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By: Myles Delfin / NES - GEO
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It all started oddly enough, wedged in a bus at midnight, caught in the middle of an absurd pile of provincial traffic. I stared blankly out the window, as I had done, for what seemed hours without end, looking out at multi-colored flowers of "gunpowder" exploding in the sky. I had been sitting in the same spine crunching position for over two hours, my pack resting precariously on my lap - threatening to topple over at each lunging motion of the otherwise stationary bus. The entire length and breadth of the provincial highway ahead remained completely at a stand still, all because it was "fiesta" somewhere up ahead! The few hundred people crammed into a whole assortment of immobilized vehicles had been reduced to scowling degenerates, fighting amongst themselves over each increment of pavement gained. Ironically, that grief was perpetrated by all the goodwill overflowing up ahead!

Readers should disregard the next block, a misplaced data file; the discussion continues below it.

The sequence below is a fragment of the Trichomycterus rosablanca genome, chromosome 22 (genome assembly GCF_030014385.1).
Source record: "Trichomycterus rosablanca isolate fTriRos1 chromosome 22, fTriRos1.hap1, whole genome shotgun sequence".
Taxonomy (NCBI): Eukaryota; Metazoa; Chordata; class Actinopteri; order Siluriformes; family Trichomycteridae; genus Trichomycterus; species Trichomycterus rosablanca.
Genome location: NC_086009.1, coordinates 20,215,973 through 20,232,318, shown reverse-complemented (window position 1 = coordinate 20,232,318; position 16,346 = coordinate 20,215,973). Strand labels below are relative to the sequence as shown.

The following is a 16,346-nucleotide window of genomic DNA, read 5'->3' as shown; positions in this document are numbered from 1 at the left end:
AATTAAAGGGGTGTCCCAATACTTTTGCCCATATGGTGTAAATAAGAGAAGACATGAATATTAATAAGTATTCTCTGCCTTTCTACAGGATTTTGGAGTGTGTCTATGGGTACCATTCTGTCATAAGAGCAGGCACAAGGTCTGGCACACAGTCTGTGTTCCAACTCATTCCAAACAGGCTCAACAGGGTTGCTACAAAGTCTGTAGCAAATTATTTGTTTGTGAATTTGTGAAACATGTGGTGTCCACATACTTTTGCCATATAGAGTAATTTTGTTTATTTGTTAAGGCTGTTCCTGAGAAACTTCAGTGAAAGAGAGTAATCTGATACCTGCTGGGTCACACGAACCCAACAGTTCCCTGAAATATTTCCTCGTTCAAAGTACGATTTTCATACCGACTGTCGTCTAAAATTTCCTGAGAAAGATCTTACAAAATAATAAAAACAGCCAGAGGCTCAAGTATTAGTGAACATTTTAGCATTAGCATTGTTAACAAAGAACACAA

I was on the road since much earlier that evening, headed up to Mt. Makiling in Los Baņos, Laguna. Los Baņos is a town with a name that could be translated simplistically to "the baths". What's more, Los Baņos is just next door to the Historic town of Calamba - need I say it? The birthplace of Jose Rizal, the national hero! But Los Baņos itself must have been the site of many a colonial ruckus, amid shouts of a lascivious, exotic sounding swearing, interspersed with a lot of "patron-saint-name-calling" from the crowds in attendance. But of course there was a war then. Everybody went around with a veneer of foreboding angst on their faces and tidy white "kamisatsinas" on their backs. Los Baņos is a much cheerier place today, and a lot more fashionable for sure! With the countless hot spring baths, water slides, and private pools lined up end-to-end, it's one great big recreational facility! Then, of course, there's the looming figure of Mt. Makiling against the sky, like a matronly mother with her hands on her hips, glowering, wondering what we've done with her "petchay" garden.

After being freeze-dried in the bus for the past few hours, it was a welcome break to be finally on foot again. Walking across the dark campus of the University of the Philippines, in search of someone who might know the way to the trailhead. But everybody I had encountered thus far had all their attention tied up in more, ahhm, "pressing matters".
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